bonanza said: "The short answer is that, yes, it matters, but where you went as an undergrad is not as important at most law schools as are your grades and LSAT score. That said, when faced with two applicants with similar GPA and LSAT scores, if one went to a top ranked undergraduate school and the other one didn't, the former will usually win out. Most law schools publish statistics about where their students come from. If you look a the top law schools, you will find that a large number of their students went to top undergraduate institutions. But certainly not all. A 3.9 from a state flagship will beat out a 3.3 from an Ivy or equivalent. But it may not beat out a 3.7 from an Ivy or equivalent."
Will my undergrad college affect law school admissions?
2) I do not mean to minimize your concern about finances and paying the bill. It is a big deal. I do not know how much your parents can or will contribute, etc. However, I will just suggest considering these few points:
--indeed, people on CC can get a bit nutty about insisting you must go to school X or your life is over; still I wouldn't always just recommend choosing a college by always taking the cheapest option. I paid more to go to UChicago and I don't regret it.
--what do you mean by 'worth it?' clearly, you think it would be academically. but if you mean, will you make more money by doing it, that is impossible for any of us to predict, though UChicago does have a strong alumni network in business and academics. It has more billionaire alums that many schools and has more Nobel Prize Winners and Rhodes Scholars than many schools.
--after you get into grad school or get your first job, people won't care about your GPA anymore. They'll just know where you went to college.
--I didn't have to pay (much) for grad school because of graduate research assistantships (tuition waiver plus stipend) I received and I definitely feel that the fact that I went to UChicago carried weight and helped me receive them. (Those were not based on financial need but were awarded based on merit.)
--are you likely to go into a high-paying field or not? (In some fields, coming out with some loans may not be a big deal, but in others it may be a tremendous burden.)
--although I would tell anyone to go to UChicago over another school , I would also tell anyone to go to a top 10 or 20 school if at all possible over one further down the list. So this is not just my saying go to UChicago over Tulane. I would tell you to go to any top school 20 school over a second-tier school IF you can reasonably manage it financially.
Hi there -- how do you know you are a 'finalist' on the Altman program??? The application was due March 30, it's April 14th today -- forgive me for asking, but did Tulane actually contact you immediately to tell you that you were a finalist? I am asking, because my D was 'invited' to apply, but has not heard anything since she filed her app by the required deadline. Any information would greatly help, thank you!!!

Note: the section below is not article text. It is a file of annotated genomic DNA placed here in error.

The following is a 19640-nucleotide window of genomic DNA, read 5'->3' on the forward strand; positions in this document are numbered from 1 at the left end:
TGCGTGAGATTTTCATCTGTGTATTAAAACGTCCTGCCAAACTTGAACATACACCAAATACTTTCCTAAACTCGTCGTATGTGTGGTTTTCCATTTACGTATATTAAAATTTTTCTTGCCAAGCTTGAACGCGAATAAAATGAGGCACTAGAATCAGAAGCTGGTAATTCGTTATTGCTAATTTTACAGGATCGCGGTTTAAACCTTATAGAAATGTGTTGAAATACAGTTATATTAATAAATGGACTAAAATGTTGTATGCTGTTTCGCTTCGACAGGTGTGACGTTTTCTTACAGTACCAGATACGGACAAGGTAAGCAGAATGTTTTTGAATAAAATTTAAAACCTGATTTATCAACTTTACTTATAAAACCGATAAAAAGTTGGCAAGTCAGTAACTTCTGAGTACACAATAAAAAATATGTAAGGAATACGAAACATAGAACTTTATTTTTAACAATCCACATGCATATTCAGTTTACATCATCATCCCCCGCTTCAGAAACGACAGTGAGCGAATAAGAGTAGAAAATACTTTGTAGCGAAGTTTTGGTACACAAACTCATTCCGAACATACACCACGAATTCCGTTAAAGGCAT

They called me last week saying I was a finalist and that I needed to have a Skype interview with the program directors. It wasn't immediate, but I did submit my app at the very beginning of March. Also, I'm at the Honors weekend right now. According to the program directors, they are extending the application deadline to Wednesday, so I don't know what that will do to the Finalist or non-Finalist standings.
Hi there! Thank you for your information... what is your 'language' ?? I did not know they had extended the deadline to Wednesday, do you think they did not have enough applicants? Good luck to you, in any case!!
My language is Spanish. When I visited, they said they had 80+ applicants. I don't know how many they were wanting, but that's quite a few applicants for a 15 person program.
Honestly, when I visited Tulane, I didn't like it that much. There's nothing wrong with it per se, but I just couldn't imagine myself as a student there - there wasn't the same kind of "spark" that I felt when I visited Chicago in November (and hope to replicate this Thursday and Friday at the admitted students overnight).
Tulane and Chicago are definitely different schools. At one, the party scene is so present that it's easy to see the effects, even among honors students. At the other, academics are really the forefront of the collegiate experience. They're different fits.
However, even after what I said above, I could feel that there was at least some degree of academic engagement among the upper tier students at Tulane. There were higher level classes and honors students that were definitely on par with their UChicago counterparts. But that segment of the population is much less profuse than the "typical party-going college student" that seems to make up Tulane's student body.
That's why I'm so interested in the Altman program - you're with the most academic of academic students at Tulane, and the perks are incredible.
Is your daughter considering both Tulane with the Altman Program and UChicago as well?